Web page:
This report from the national Employment Retention and Advancement Project examines the 27,000 single parents who participated in the studied programs to understand the characteristics of those who successfully advanced in the labor market.
This report from the national Employment Retention and Advancement Project demonstrates that low-income single-parent and two-parent families have a roughly equivalent need for services to support employment retention and advancement and that this need does not differ substantially between men and women in two-parent families.
Evidence from the WASC Demonstration
Although many states are taking steps to offer simplified access to the food stamp program, little is known about the effect this might have on food stamp error rates. This paper studies the effects on error rates in two sites that were part of the Work Advancement Support Center demonstration, which aimed to help individuals in low-income jobs boost their income by making the most of available work supports, including food stamps.
Using Earnings Supplements to Improve Employment Retention and Advancement Programs in Texas and the United Kingdom
Although much is known about how to help welfare recipients find jobs, there is less hard evidence about what can be done to help current and former recipients and other low-wage workers stay employed or advance in the labor market. This paper looks closely at one strategy — providing earnings supplements, or stipends, to current and former welfare recipients who maintain stable full-time employment — that was used at sites in Texas and in the United Kingdom.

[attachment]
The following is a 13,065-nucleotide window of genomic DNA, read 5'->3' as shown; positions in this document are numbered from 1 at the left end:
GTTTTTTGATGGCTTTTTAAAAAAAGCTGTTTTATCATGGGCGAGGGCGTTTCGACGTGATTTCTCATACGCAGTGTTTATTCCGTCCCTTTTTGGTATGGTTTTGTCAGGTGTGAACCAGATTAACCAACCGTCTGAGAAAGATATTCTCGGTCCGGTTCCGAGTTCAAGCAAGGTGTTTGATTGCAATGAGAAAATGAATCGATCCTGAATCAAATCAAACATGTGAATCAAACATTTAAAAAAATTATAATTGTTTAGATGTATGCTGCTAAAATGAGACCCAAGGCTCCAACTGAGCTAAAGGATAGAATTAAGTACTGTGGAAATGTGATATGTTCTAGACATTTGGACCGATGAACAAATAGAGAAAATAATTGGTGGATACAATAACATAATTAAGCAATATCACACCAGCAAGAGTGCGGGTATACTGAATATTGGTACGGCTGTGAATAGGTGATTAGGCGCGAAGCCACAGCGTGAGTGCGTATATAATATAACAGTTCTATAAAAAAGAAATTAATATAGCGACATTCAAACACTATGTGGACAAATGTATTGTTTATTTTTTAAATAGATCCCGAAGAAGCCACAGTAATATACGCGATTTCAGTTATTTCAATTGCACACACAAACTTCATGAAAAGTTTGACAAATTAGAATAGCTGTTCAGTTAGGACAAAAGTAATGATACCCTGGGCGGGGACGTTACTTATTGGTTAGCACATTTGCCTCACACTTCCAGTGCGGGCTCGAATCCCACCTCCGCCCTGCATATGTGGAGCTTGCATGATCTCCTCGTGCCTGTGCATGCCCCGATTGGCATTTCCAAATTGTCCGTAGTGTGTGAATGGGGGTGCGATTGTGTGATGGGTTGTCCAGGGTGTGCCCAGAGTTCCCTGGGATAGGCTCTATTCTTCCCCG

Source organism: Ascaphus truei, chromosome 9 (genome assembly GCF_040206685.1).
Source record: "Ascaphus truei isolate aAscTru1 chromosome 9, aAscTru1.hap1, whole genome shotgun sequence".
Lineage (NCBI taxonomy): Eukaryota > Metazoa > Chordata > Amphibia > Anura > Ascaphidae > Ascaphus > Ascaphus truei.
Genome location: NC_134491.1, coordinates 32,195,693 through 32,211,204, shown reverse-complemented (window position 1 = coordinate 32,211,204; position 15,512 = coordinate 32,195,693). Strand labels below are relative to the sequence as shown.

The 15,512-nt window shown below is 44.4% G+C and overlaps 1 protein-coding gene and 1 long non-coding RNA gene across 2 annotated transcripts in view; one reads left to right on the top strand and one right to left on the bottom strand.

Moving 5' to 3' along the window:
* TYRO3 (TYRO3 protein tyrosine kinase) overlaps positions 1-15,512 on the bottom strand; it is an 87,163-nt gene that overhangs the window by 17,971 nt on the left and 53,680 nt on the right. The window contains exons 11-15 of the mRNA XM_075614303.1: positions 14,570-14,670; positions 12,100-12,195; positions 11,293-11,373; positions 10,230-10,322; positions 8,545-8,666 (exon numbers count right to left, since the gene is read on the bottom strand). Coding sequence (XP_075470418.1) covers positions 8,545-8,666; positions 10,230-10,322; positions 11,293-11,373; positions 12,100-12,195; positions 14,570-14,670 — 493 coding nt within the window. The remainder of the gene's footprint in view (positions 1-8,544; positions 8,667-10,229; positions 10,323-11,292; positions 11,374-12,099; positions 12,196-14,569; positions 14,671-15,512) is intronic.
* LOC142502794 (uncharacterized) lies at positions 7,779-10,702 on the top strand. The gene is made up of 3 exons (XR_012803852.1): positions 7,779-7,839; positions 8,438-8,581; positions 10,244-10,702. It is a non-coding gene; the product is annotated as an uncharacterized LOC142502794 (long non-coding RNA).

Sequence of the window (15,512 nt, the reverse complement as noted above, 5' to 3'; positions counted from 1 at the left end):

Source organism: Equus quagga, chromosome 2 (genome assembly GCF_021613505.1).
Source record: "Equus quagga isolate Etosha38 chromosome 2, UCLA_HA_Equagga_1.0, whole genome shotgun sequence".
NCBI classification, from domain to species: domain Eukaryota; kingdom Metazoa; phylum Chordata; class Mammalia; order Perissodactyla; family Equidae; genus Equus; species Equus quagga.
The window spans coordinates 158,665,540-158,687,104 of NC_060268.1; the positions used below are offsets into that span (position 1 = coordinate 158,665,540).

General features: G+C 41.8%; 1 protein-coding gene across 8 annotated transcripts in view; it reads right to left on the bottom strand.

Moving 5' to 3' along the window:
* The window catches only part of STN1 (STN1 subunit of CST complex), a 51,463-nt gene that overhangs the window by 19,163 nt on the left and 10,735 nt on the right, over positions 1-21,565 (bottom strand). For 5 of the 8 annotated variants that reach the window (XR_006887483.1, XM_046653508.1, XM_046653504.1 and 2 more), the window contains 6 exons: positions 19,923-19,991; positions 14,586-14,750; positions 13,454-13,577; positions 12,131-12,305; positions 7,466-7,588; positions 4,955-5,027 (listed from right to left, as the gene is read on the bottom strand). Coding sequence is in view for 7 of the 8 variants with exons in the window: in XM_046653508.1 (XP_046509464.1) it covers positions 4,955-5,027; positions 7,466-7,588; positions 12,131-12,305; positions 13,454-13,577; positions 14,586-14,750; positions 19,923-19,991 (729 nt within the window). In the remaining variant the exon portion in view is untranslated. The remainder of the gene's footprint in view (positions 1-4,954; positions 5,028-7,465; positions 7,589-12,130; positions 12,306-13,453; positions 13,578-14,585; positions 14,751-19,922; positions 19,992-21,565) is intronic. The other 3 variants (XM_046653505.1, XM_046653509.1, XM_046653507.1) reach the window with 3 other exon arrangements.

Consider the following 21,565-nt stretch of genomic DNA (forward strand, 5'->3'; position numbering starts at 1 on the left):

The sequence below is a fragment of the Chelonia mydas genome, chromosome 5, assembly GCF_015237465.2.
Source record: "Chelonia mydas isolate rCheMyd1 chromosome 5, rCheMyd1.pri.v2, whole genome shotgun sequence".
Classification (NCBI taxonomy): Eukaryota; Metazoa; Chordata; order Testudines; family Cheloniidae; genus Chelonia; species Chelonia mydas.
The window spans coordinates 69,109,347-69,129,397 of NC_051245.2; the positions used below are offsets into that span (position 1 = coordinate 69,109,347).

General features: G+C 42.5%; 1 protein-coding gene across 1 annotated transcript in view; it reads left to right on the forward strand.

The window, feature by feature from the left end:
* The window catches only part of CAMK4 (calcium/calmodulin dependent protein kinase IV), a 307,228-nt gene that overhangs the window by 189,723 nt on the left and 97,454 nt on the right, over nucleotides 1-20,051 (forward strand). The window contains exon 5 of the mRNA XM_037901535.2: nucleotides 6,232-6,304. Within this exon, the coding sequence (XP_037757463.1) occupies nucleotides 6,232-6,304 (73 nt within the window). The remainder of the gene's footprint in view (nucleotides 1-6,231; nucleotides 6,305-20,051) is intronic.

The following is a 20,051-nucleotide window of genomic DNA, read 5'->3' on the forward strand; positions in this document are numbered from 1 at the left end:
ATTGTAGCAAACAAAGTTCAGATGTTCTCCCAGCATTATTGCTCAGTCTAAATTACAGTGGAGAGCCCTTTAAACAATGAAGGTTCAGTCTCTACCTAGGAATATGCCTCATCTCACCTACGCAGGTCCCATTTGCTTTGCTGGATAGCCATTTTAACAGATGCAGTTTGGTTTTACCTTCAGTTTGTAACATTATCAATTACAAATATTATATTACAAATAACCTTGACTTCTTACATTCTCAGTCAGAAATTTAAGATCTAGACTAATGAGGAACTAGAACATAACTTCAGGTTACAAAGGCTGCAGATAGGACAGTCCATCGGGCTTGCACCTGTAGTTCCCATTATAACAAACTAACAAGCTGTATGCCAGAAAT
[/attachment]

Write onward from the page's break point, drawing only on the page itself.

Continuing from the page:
This report examines the financial benefits and costs of three different programs in the national Employment Retention and Advancement project, sponsored by the federal Administration for Children and Families, that have increased employment and earnings among current and former welfare recipients.
Final Impacts for Twelve Models
This report presents the final implementation and impact findings for 12 programs in the national Employment Retention and Advancement project, sponsored by the federal Administration for Children and Families. These programs attempted to promote steady work and career advancement for current and former welfare recipients and other low-wage workers, most of whom were single mothers.
Early Implementation Experiences of Employment Retention and Advancement Programs
Describing the initial experiences of 15 Employment Retention and Advancement programs in 8 states, this report emphasizes implementation issues and focuses on connections among the agencies and institutions that deliver retention and advancement services to low-income workers and hard-to-employ populations.
Implementation, Effects, and Experiences of Poor Families and Neighborhoods
Based on a comprehensive body of evidence, this report from the Project on Devolution and Urban Change examines how changes in Pennsylvania’s welfare reform policies combined with a strong regional economy in the late 1990s to create substantial change in the welfare system in Philadelphia.
The Role of Informal Care in the Lives of Low-Income Women and Children
Drawing on ethnographic interviews, this policy brief describes the patchwork child care arrangements made by low-income parents and discusses implications for policies that would promote the dual objectives of child well-being and parental employment.
Evidence from Connecticut and Minnesota
Using data from two random assignment welfare reform experiments, this report contributes insights to efforts to foster economic self-sufficiency in both the assisted housing and the welfare policy arenas.